US7095370B1 - Method and apparatus for mitigating multipath effects at a satellite signal receiver using a sequential estimation filter - Google Patents

Method and apparatus for mitigating multipath effects at a satellite signal receiver using a sequential estimation filter Download PDF

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US7095370B1
US7095370B1 US11259767 US25976705A US7095370B1 US 7095370 B1 US7095370 B1 US 7095370B1 US 11259767 US11259767 US 11259767 US 25976705 A US25976705 A US 25976705A US 7095370 B1 US7095370 B1 US 7095370B1
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pseudorange
estimation filter
measured
sequential estimation
method
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Frank van Diggelen
Charles Abraham
Sergei Podshivalov
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Avago Technologies General IP Singapore Pte Ltd
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Global Locate Inc
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    • GPHYSICS
    • G01MEASURING; TESTING
    • G01SRADIO DIRECTION-FINDING; RADIO NAVIGATION; DETERMINING DISTANCE OR VELOCITY BY USE OF RADIO WAVES; LOCATING OR PRESENCE-DETECTING BY USE OF THE REFLECTION OR RERADIATION OF RADIO WAVES; ANALOGOUS ARRANGEMENTS USING OTHER WAVES
    • G01S19/00Satellite radio beacon positioning systems; Determining position, velocity or attitude using signals transmitted by such systems
    • G01S19/01Satellite radio beacon positioning systems transmitting time-stamped messages, e.g. GPS [Global Positioning System], GLONASS [Global Orbiting Navigation Satellite System] or GALILEO
    • G01S19/13Receivers
    • G01S19/22Multipath-related issues
    • GPHYSICS
    • G01MEASURING; TESTING
    • G01SRADIO DIRECTION-FINDING; RADIO NAVIGATION; DETERMINING DISTANCE OR VELOCITY BY USE OF RADIO WAVES; LOCATING OR PRESENCE-DETECTING BY USE OF THE REFLECTION OR RERADIATION OF RADIO WAVES; ANALOGOUS ARRANGEMENTS USING OTHER WAVES
    • G01S19/00Satellite radio beacon positioning systems; Determining position, velocity or attitude using signals transmitted by such systems
    • G01S19/38Determining a navigation solution using signals transmitted by a satellite radio beacon positioning system
    • G01S19/39Determining a navigation solution using signals transmitted by a satellite radio beacon positioning system the satellite radio beacon positioning system transmitting time-stamped messages, e.g. GPS [Global Positioning System], GLONASS [Global Orbiting Navigation Satellite System] or GALILEO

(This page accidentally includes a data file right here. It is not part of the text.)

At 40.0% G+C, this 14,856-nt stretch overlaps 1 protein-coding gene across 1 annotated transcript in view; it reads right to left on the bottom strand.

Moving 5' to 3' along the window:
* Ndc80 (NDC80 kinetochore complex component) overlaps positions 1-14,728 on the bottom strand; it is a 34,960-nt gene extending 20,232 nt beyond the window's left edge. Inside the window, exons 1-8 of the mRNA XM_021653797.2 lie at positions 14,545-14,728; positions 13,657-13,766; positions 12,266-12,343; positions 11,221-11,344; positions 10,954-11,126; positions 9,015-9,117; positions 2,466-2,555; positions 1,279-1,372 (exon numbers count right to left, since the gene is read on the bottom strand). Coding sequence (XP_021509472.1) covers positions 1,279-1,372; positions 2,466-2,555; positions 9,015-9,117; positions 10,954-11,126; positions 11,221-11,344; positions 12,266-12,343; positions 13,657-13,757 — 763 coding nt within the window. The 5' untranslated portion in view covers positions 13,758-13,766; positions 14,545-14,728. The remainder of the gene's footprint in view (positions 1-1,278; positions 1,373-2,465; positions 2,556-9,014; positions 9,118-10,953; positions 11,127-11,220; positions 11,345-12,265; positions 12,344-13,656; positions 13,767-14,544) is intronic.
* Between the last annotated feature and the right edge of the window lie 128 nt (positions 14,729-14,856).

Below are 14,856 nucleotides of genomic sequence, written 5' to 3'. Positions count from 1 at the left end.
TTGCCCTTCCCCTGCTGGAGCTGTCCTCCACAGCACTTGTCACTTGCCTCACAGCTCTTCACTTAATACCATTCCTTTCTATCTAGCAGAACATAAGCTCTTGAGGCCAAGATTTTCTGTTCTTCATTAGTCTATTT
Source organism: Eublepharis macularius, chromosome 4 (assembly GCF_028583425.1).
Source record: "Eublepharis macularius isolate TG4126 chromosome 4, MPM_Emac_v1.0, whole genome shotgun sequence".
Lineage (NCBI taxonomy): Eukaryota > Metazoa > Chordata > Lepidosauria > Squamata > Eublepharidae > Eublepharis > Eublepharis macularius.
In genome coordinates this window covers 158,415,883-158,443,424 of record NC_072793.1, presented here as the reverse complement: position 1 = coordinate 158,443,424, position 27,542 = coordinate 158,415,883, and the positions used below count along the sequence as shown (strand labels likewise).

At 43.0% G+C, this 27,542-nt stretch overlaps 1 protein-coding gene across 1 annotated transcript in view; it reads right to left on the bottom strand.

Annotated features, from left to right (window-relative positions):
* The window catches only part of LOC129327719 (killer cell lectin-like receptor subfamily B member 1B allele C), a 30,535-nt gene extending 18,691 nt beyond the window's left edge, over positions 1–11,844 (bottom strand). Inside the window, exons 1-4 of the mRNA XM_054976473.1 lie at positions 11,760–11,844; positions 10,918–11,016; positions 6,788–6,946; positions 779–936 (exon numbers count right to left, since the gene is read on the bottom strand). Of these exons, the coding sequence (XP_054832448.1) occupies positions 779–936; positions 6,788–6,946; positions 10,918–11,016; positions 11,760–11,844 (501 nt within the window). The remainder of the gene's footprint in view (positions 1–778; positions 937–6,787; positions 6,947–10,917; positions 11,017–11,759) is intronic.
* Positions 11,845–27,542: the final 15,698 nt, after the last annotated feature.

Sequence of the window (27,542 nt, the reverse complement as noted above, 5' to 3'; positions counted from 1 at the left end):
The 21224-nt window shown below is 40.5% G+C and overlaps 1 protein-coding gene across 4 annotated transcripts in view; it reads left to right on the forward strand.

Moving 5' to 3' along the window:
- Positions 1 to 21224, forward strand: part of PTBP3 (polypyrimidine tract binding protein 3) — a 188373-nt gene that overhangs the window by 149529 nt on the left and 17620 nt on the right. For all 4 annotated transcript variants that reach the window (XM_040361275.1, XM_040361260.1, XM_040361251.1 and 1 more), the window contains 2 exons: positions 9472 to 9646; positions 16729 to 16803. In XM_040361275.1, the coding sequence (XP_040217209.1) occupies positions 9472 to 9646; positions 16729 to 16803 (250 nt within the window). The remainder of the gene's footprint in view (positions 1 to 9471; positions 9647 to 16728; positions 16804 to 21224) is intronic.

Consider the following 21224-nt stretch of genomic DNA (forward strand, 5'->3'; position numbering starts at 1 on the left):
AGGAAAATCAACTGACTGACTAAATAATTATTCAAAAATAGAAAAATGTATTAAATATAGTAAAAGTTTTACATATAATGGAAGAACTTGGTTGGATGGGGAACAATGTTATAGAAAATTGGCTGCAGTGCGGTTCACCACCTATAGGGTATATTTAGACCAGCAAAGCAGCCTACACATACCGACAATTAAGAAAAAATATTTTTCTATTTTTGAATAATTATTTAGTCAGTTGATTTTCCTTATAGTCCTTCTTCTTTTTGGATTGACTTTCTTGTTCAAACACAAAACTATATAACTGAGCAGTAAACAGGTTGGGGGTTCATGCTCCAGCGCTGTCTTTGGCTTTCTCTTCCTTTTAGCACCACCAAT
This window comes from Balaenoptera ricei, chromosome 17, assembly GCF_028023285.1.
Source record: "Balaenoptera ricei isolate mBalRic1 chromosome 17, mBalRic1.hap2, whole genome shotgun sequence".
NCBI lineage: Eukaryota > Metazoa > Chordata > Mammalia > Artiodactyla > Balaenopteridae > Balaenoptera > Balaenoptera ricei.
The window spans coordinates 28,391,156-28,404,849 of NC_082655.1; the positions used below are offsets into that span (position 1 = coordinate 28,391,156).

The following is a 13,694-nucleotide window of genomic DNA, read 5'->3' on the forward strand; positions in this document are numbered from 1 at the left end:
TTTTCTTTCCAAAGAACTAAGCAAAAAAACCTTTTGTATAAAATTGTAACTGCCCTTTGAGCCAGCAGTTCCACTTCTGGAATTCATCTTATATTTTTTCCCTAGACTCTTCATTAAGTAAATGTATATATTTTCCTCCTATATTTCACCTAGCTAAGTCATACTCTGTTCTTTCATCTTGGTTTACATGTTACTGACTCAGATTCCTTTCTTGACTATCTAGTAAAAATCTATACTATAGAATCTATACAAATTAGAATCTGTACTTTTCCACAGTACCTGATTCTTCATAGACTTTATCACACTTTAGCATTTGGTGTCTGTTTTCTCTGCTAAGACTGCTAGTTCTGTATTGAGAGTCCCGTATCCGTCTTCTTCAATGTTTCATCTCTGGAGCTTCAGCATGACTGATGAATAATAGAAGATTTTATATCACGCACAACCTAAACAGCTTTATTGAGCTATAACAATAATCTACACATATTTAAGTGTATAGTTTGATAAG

• G01S19/42Determining position
    • GPHYSICS
    • G01MEASURING; TESTING
    • G01SRADIO DIRECTION-FINDING; RADIO NAVIGATION; DETERMINING DISTANCE OR VELOCITY BY USE OF RADIO WAVES; LOCATING OR PRESENCE-DETECTING BY USE OF THE REFLECTION OR RERADIATION OF RADIO WAVES; ANALOGOUS ARRANGEMENTS USING OTHER WAVES
    • G01S19/00Satellite radio beacon positioning systems; Determining position, velocity or attitude using signals transmitted by such systems
    • G01S19/01Satellite radio beacon positioning systems transmitting time-stamped messages, e.g. GPS [Global Positioning System], GLONASS [Global Orbiting Navigation Satellite System] or GALILEO
    • G01S19/13Receivers
    • G01S19/24Acquisition or tracking or demodulation of signals transmitted by the system
    • G01S19/25Acquisition or tracking or demodulation of signals transmitted by the system involving aiding data received from a cooperating element, e.g. assisted GPS

Abstract

A method and apparatus for mitigating multipath effects in a satellite signal receiver is described. In one example, measured pseudoranges are obtained from the satellite signal receiver to a plurality of satellites. For each measured pseudorange: an expected pseudorange is derived from a sequential estimation filter in the satellite signal receiver. The measured pseudorange and the expected pseudorange are differenced to compute a pseudorange residual. The measured pseudorange is applied to the sequential estimation filter only if the pseudorange residual is within a window.

Description

BACKGROUND OF THE INVENTION

1. Field of the Invention

The present invention generally relates to a position location system and, more particularly, to a method and apparatus for mitigating multipath effects at a satellite signal receiver.